- This event is over. However, time travel possible through our Audio & Video!
In November 2021, following a two-year consultation process, the International Olympic Committee (IOC) released its Framework on ‘Fairness, Inclusion, and Non-Discrimination on the Basis of Gender Identity and Sex Variations’. The Framework sought to provide guidance to Sport Governing Bodies (SGBs) to decide the eligibility of transwomen to participate in sports. IOC left it to individual SGBs to determine the existence of ‘disproportionate advantage’ (if any) for transgender athletes and accordingly decide the eligibility rules for a particular sport. The Framework was a departure from previous IOC guidance that had stipulated testosterone requirements for allowing transwomen to participate in female sports. The updated Framework was widely seen as promoting inclusion over other concerns such as safety and fairness.
Tokyo 2020 was the first Olympic games to witness participation from multiple transgender athletes. Various SGBs have attempted to review their transgender policies in line with the IOC Framework. In particular, the policies in swimming, cycling, and rugby have come under the scanner in recent months. SGBs and athletes have called upon the IOC to provide a stronger and more detailed framework. As sport wrestles with balancing fairness, inclusion, and safety, this discussion will throw light on the present status of medical research on ‘disproportionate advantage’, the usefulness of the IOC framework, the various alternatives before SGBs, and the ethics and the human rights implications of different approaches.
In this session we will explore the debate surrounding the participation of transgender athletes, especially in women’s sport, and the issues that arise at the intersection of gender identity, fairness and inclusion in sport.
In collaboration with The Sports Law & Policy Centre, Bengaluru
The Sports Law and Policy Centre, Bengaluru (SLPC) (www.sportslaw.in) is an independent non-profit think-tank focused on interdisciplinary research, scholarship, education and institutional support for public and private enterprises in areas relating to the legal, policy and ethical issues affecting amateur and professional sports in India. SLPC invites legal and sports policy experts, athletes, administrators, academics, sports marketers and journalists to discuss contemporary sports law, policy and society issues. Content from our sessions and initiatives can be accessed here – The Sports Law & Policy Centre, Bengaluru – YouTube. SLPC is housed at the Sports and Society Accelerator (Sports and Society Accelerator | Building India’s Sports Stack (sports-society.org)).
Joanna Harper is the visiting fellow for transgender athletic performance at Loughborough University in England and a PhD researcher at the University. In the latter role she is part of a team that is undertaking three studies on the performance of transgender athletes. Two of the studies are laboratory-based studies of the capabilities of trans athletes, while the third is an online examination of athletic performance of trans athletes in selected sports. Ms. Harper was also the first author of a systematic review of hormone-based changes in non-athletic transgender women that was published in the British Journal of Sports Medicine.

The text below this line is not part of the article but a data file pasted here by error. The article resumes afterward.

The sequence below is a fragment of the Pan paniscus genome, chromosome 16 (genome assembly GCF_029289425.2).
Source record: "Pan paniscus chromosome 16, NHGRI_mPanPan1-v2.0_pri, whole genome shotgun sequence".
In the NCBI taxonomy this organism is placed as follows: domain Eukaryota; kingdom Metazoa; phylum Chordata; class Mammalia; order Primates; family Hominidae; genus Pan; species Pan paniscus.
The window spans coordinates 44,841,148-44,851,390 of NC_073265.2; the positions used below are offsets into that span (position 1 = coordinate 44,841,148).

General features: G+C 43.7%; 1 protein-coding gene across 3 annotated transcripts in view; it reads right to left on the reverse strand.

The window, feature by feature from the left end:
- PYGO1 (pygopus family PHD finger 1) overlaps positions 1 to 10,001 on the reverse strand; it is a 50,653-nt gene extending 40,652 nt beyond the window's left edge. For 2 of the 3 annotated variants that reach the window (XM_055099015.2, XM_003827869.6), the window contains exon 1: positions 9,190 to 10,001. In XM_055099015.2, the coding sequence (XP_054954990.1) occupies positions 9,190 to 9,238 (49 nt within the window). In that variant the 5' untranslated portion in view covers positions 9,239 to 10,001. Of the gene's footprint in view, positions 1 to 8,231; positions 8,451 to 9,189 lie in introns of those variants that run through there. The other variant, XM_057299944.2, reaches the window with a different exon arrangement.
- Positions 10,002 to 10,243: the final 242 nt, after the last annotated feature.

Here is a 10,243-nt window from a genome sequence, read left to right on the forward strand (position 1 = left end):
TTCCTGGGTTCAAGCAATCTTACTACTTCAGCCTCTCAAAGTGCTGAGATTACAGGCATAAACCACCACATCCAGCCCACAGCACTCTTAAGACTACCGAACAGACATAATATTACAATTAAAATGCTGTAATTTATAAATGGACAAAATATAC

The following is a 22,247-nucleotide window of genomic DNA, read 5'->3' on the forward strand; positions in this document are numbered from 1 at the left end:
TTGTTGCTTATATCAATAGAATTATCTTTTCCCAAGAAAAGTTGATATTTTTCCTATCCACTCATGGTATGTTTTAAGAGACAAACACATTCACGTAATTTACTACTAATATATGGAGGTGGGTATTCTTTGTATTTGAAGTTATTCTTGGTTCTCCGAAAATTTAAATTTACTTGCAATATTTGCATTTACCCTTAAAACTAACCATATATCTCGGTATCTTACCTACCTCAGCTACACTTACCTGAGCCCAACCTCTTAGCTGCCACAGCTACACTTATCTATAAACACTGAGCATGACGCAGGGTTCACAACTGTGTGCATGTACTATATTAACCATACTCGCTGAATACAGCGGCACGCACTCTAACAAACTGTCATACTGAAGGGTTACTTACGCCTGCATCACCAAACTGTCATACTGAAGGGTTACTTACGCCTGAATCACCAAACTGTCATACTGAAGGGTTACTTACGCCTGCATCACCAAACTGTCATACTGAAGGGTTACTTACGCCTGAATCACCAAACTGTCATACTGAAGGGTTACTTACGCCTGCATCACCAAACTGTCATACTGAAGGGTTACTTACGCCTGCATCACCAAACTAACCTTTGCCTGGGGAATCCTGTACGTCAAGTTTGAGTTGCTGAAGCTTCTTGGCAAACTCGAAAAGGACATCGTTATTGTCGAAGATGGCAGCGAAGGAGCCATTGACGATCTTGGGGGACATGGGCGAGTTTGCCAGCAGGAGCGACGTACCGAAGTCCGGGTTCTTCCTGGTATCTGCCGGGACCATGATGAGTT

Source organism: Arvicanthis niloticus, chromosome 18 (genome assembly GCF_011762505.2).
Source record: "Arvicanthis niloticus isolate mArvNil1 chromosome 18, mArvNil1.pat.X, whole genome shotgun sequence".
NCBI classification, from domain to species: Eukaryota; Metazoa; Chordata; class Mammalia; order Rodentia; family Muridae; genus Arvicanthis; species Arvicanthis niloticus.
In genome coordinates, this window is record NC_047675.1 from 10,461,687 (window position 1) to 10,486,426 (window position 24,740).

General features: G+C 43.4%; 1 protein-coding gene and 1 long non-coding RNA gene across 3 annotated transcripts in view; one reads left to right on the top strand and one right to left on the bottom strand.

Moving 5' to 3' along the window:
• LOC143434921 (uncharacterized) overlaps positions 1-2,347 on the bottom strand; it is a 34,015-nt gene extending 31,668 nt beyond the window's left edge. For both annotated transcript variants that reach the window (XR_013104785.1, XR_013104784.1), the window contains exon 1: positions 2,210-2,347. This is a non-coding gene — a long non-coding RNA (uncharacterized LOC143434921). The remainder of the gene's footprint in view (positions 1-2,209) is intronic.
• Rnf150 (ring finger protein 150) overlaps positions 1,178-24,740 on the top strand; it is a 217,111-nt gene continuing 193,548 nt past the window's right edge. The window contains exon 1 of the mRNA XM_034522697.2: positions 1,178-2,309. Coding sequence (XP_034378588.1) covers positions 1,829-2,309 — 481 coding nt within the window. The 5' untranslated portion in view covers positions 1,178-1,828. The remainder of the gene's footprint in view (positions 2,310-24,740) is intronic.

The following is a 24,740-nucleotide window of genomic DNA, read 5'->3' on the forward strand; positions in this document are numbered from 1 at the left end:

She had previously published the first peer-reviewed study examining the performance of transgender athletes and has authored or co-authored several additional papers concerning transgender and intersex athletes. Ms Harper is the author of the Rowman and Littlefield book Sporting Gender: The history, science, and stories of transgender and intersex athletes.
Ms Harper has worked closely with several international and national sports-governing bodies as they grapple with the complex issues surrounding eligibility policy for transgender and intersex athletes, including the International Olympic Committee, World Athletics, and World Rowing. Ms Harper speaks frequently at international meetings and symposia on the topics of transgender and intersex athletes.
Ms Harper’s interest in the topic of transgender athletic performance grew out of her own gender transition and the subsequent speed loss that she encountered as a sub-elite distance runner. Prior to her late-life career change, Ms Harper worked for several years as a Medical Physicist. She has a master’s degree in medical physics and an undergraduate degree in physics, both earned at Western University in London Canada.
Dr. Seema Patel is a Senior Lecturer in Law at Nottingham Law School, Nottingham Trent University. Her research field is sports law, with specific focus on discrimination and the regulatory balance between inclusion and exclusion in competitive sport. Seema is an international expert on gender discrimination in sport, where she has offered extensive media commentary on the legal implications of gender eligibility rules. Her recent academic publications examine the regulatory gaps in the protection of athletes’ human rights in sport. Seema has been involved in sport policy in this field and she has also contributed to government consultation on inclusion and participation in sport.
Bhavya Dore is a freelance journalist writing for various publications in India and abroad. She has written on culture, sports, the law, and gender. Her work has appeared in the BBC, Wired, ESPN, Al Jazeera, Religion News Service and other places. A recent story she wrote for Mint Lounge newspaper on India’s transgender athletes won a Likho award for LGBT-related reporting. She has also received awards for her reporting on child labour, science and technology and sports.